As I slid into my car that day, my Heavenly Father began gathering the scattered pieces of my broken heart. Little piece by little piece, He knit them together. He is still knitting them together today.

    People encouraged me in the midst of all of this to pray for a miracle. “God can give you a child. Pray in faith. Believe!” At first I scoffed. Why would God give me this burden if I wasn’t meant to carry it? This is mine to toil under the rest of my life.

    But I had missed the point. I wasn’t meant to carry the burden at all. Christ carried my burden with him on the road to Calvary! My burden weighed Him down as He hung on the cross! And this burden was overcome when He rose from the grave! In light of this truth, 1 Peter says, “Cast all your cares upon him, for he cares for you.” And so, with feeble faith, I pray. “God, if you want to give me eggs, you can. But do whatever you will in my life, that your love and power might be displayed. To you be all glory and honor forever and ever. Amen.”

    To say I don’t struggle with my infertility anymore would be a lie. So I won’t say it. What I will say is that God is good and his love endures forever. I can trust Him, His Word and His plan. And I can agree with Dr. Russell Moore, who says, “There is more joy in walking through fire with God than walking on beaches without Him.”

    *This example was taken from Good to Great by James Collins

  2. [I’m posting this on behalf of an ‘anonymous’ pal… I LOVE HER AND I LOVE IT!]

    Somewhere along the way the wheels really came off the bus for Tierra.

    No one really knows for sure. Well, at least not any of the people in my house. That’s probably because we have only really known her for a grand total of less than 10 hours. And, to be fair, all of our information flows from the notoriously sensational throws of reality television, which has a tendency to make the normal seem crazy – and the crazy seem downright pathological.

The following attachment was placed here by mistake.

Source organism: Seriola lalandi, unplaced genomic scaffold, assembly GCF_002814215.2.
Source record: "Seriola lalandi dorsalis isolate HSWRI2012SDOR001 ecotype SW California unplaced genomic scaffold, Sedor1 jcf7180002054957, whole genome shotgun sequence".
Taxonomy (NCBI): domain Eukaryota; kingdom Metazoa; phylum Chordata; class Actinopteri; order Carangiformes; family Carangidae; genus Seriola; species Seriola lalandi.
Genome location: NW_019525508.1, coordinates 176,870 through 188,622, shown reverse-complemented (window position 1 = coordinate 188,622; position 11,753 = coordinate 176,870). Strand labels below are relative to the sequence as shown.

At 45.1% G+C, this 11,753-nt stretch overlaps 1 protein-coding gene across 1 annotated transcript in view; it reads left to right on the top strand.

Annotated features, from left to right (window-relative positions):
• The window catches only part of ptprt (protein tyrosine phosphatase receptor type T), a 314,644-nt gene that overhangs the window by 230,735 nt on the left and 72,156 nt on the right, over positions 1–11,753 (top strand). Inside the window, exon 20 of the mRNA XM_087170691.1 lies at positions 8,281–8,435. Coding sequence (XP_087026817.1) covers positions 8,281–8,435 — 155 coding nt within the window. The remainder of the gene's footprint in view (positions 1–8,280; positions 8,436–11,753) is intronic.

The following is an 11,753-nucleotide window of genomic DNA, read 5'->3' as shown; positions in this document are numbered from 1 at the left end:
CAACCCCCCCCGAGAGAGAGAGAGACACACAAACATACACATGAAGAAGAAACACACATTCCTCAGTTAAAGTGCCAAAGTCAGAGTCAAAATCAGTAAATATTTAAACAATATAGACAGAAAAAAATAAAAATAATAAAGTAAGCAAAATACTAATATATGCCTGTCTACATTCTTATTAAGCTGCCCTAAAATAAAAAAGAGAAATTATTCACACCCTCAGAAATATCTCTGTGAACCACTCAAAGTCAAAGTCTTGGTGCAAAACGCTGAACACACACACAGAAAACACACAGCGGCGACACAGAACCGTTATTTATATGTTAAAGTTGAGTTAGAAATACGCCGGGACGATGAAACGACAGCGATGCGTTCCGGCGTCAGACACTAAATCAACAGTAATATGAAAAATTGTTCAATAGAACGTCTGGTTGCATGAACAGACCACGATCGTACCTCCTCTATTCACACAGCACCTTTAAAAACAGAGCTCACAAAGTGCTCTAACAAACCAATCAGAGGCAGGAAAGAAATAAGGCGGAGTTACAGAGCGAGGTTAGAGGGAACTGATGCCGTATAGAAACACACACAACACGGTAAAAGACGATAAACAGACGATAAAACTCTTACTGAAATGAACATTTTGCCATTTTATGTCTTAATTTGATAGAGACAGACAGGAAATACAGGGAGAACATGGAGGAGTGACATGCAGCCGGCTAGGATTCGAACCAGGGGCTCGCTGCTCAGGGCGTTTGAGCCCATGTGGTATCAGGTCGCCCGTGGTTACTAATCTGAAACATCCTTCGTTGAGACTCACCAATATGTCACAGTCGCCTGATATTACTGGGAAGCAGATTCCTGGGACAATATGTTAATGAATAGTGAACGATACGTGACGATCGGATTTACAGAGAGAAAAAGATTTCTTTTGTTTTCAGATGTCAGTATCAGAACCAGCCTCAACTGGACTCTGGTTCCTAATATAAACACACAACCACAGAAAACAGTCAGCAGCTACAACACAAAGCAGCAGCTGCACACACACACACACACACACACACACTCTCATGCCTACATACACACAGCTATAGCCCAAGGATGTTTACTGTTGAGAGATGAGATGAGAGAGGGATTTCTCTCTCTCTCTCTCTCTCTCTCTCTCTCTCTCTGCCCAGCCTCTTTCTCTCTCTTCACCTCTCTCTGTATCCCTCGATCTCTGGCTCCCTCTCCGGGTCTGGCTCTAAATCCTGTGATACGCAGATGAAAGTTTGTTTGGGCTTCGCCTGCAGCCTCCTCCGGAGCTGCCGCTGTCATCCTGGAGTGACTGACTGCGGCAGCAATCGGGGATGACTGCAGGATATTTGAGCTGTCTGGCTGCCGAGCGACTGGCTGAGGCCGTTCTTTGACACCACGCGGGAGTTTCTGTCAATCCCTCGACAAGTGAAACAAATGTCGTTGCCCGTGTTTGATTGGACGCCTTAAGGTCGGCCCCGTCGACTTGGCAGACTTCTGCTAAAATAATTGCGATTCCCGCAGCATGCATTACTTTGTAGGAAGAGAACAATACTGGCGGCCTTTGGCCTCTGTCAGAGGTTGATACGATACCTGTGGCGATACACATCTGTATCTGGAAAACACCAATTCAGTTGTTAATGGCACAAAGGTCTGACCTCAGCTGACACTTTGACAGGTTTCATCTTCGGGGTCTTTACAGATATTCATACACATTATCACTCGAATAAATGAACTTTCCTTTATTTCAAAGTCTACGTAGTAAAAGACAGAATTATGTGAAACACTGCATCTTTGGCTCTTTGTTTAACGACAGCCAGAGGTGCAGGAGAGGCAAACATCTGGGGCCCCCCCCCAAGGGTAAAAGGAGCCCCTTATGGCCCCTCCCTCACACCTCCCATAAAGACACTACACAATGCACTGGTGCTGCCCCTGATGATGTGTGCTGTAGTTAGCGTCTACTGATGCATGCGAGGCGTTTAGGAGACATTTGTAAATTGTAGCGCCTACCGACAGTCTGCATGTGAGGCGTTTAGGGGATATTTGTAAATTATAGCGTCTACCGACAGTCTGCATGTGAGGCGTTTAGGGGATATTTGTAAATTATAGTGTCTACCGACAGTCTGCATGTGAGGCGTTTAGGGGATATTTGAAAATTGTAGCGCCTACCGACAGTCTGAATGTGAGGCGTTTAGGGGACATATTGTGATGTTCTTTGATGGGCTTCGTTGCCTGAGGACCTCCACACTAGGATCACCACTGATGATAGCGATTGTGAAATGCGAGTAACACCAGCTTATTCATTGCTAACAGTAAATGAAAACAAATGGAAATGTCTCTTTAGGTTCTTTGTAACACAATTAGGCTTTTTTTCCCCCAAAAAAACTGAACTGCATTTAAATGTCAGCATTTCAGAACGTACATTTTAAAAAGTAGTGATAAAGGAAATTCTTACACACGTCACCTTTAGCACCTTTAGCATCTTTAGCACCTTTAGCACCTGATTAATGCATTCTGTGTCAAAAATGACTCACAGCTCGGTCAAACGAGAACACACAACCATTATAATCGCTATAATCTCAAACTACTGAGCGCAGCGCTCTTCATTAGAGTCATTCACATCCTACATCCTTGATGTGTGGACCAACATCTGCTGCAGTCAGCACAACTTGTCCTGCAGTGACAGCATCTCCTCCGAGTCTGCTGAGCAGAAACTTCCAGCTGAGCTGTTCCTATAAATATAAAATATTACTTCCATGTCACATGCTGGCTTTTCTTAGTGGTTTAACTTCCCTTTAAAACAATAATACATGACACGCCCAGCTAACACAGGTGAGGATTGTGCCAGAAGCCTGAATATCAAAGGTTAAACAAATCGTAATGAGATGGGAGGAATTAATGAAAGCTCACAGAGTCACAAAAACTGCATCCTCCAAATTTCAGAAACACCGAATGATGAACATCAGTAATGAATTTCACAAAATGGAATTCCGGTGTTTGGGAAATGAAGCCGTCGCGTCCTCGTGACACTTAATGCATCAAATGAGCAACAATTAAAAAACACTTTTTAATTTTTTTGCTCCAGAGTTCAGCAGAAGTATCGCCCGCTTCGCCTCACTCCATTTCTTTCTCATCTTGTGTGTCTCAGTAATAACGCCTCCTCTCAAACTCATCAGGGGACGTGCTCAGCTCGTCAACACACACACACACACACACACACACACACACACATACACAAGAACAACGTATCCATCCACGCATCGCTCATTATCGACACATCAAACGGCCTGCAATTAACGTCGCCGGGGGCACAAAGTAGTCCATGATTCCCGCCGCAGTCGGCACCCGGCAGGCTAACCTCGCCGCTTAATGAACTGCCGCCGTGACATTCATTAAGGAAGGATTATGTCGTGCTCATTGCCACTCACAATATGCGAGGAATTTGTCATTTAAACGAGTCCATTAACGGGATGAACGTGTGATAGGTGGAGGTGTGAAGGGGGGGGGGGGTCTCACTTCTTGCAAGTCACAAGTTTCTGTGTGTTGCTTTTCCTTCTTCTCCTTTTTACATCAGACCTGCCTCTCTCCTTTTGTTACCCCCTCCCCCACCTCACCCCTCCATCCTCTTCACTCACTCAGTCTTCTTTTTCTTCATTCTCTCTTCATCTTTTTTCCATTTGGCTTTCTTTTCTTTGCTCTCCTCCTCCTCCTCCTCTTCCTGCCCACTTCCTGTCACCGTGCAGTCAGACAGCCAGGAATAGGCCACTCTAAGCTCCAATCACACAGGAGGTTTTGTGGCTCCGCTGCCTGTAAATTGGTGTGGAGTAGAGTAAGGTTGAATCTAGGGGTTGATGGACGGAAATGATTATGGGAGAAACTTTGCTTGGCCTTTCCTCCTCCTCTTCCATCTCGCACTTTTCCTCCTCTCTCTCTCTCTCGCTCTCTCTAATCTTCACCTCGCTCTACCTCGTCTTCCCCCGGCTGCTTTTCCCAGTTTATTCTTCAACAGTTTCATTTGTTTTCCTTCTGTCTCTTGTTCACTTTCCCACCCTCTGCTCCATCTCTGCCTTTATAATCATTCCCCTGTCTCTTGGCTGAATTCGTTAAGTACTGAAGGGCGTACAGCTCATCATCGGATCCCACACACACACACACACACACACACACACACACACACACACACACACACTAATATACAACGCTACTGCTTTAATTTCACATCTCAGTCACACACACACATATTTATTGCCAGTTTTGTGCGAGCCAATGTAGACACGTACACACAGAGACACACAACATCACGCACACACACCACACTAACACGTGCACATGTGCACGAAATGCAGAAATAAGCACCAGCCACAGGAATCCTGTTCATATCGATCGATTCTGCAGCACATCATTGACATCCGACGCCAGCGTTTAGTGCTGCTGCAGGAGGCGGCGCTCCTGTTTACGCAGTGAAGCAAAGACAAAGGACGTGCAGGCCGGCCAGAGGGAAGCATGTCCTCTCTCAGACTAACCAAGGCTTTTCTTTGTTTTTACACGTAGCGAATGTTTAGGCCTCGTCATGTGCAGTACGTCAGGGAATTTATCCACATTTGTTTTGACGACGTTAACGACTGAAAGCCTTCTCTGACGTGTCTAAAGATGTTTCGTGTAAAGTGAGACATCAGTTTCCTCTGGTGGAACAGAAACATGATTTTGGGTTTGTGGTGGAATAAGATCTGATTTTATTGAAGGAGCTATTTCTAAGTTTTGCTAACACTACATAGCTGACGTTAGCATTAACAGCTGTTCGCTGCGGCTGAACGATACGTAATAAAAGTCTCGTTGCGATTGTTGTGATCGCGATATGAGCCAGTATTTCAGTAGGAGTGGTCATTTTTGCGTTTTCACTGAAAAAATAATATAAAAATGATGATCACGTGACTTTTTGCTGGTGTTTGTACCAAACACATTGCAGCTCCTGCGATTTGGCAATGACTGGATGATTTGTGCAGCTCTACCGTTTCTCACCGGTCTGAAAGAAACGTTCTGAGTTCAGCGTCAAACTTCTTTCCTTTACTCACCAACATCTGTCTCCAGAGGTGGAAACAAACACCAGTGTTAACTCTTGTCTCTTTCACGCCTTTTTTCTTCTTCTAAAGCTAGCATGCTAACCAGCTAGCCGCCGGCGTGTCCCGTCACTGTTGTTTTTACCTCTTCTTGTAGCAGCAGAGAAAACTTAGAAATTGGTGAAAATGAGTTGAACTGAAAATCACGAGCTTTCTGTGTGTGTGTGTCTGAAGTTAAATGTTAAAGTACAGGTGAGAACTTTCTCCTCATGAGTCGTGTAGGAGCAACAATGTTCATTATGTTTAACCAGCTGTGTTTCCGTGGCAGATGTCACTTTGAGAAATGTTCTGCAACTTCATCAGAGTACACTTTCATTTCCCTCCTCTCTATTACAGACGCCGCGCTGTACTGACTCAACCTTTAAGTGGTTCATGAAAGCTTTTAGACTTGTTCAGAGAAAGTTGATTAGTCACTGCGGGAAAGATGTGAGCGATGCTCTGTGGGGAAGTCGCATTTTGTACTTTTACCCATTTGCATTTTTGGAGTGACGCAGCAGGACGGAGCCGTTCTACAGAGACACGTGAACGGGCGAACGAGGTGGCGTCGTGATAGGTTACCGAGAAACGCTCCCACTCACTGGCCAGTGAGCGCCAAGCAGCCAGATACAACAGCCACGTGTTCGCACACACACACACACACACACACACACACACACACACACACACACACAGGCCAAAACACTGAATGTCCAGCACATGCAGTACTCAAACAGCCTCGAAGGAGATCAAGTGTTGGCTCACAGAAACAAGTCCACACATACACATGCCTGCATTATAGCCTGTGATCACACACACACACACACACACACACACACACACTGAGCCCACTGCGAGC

Nonetheless, even with all the advances in modern editing, Tierra doesn’t need any help letting her crazy flag fly. Emotional outbursts, laser-precision manipulation, clearly premeditated personal accidents, and catfights that would make Nikki Minaj and Mariah Carey blush are all part of our girl’s everyday, dating life.

    Of course we watch this train wreck week after week and assume that she isn’t human. Surely she is the spawn of some sort of evil witch and Voldemort, with unusually arched eyebrows. But she is a real person. She has a real story.

    What is one possibility on how we got here? Let me take a stab at it…

    Her parents meant well. They thought that if they gave her everything that she ever wanted and spent day after day affirming that she was perfect – she would grow into a strong, confident woman. They thought the gifts would lead to sharing– the compliments to noticing the nice things in others. They thought if they told her there was a certain sparkle of magic within her that it just mighthelp her believe she had the power to bring change, to bring good.

    Boy, were they wrong.

    Every intention her parents had to shape her into the kind of woman they wanted her to be was thwarted by the unfortunate reality of who she already was: a girl with a heart that worked against every aim of good,beating in her own chest. The constant shower of attention and praise fed her dark heart like a rabid dog – never satisfied and always snarling for more.

    She never learned the gifts she was given in life were meant to be shared and used for the benefit of others. She never learned that herworth couldn’t come from the affections or attentions of a bachelor. (She certainly never learned that falling UP the stairs always looks fishy, no matter what)

    Because of that she learned to hoard every thing for herself. She also learned to view anyone else receiving attention or gifts from others as dangerous – a self-proclaimed threat to her sparkle within. (The very phrase made me throw up a little in my mouth)

    When you think about the way she acts now with this possible scenario in mind – her behavior doesn’t seem all that crazy. In act, based on her worldview, it makes all the sense in the world. If you don’t know of a better, more secure love – you will always grab for the love you can get. And most of the time, you’ll do whatever you can to make it happen. No matter how crazy you look to millions of people.

    Me and Tierra really aren’t all that different.

    When I forget all the things God has spent my life revealing to me – like where my value is and where I can be most satisfied – I grab for lesser things too. And it ain’t pretty, either. And if even a fraction of my craziest, most embarrassing grasps were captured and immortalized on national television – I would move to Canada.

    They’re nice to everyone there.